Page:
Public Service Company of New Mexico did an inadequate job of presenting its case when it asked state regulators to approve a 45-mile transmission line that …
Public Service Company of New Mexico did an inadequate job of presenting its case when it asked state regulators to approve a 45-mile transmission line that would supply electricity to the Facebook data facility under construction near Los Lunas, according to the utility's request Monday (April 29) for the Public Regulation Commission to rehear the matter.
That assessment also was expressed in a published opinion piece signed by a high-ranking PNM executive.
"When PNM presented its case, we did not do a good job presenting the full story or describing how the [proposed] transmission line benefits all of our customers throughout the state, not solely Facebook," PNM Senior Vice President Ron Darnell said in the opinion piece in Sunday's Santa Fe New Mexican.
The commission voted unanimously this month to deny PNM's request to have retail customers of the state's largest utility pay for the new line.
"Our initial description of the … line during the PRC hearing did not clearly explain how this project upgrades our entire transmission system and we did not do our job of plainly stating how this project would benefit our customers beyond Facebook," Darnell wrote. "PNM understands our vital role in presenting the commission with a clear picture, and unfortunately, the picture we presented was a bit fuzzy. That's why we are requesting the opportunity to have our case reconsidered."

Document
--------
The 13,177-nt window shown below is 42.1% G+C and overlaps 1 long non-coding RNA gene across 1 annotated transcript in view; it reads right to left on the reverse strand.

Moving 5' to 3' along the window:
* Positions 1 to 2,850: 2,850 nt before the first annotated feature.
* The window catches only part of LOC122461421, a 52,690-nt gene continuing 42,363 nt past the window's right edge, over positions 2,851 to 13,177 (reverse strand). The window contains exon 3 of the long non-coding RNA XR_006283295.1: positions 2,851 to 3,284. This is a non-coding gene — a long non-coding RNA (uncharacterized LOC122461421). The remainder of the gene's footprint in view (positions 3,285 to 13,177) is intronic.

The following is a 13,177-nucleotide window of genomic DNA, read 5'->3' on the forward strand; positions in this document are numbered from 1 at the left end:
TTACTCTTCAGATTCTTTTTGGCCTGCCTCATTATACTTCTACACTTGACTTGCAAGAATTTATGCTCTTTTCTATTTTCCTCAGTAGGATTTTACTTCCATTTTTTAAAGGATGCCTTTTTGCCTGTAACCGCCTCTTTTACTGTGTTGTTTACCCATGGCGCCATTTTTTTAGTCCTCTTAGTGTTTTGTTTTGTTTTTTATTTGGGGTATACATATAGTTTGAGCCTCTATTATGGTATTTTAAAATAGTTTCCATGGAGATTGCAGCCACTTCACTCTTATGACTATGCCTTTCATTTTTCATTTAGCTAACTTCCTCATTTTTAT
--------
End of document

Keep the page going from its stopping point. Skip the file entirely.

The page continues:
He wrote the new power line from Clines Corners in Torrance County to Sandoval County would improve reliability for customers across the state and add more renewable energy to the utility's portfolio, and that it would save customers an estimated $21.5 million.
That figure, according to the rehearing request, is based on the projected $65.4 million in revenue from Facebook, minus the $43.9 million cost to customers. Of that total cost to customers, the company said, about $39.9 million would be paid by retail customers, both business and residential, while about $4 million would be billed to wholesale customers.
The proposed high-voltage line would transmit electricity produced by a 166-megawatt wind farm being built by Avangrid Renewables to supply Facebook's data center.
This story first appeared in The New Mexican, a sibling publication of The Taos News.
In order to read our site, please exit private/incognito mode or log in to continue.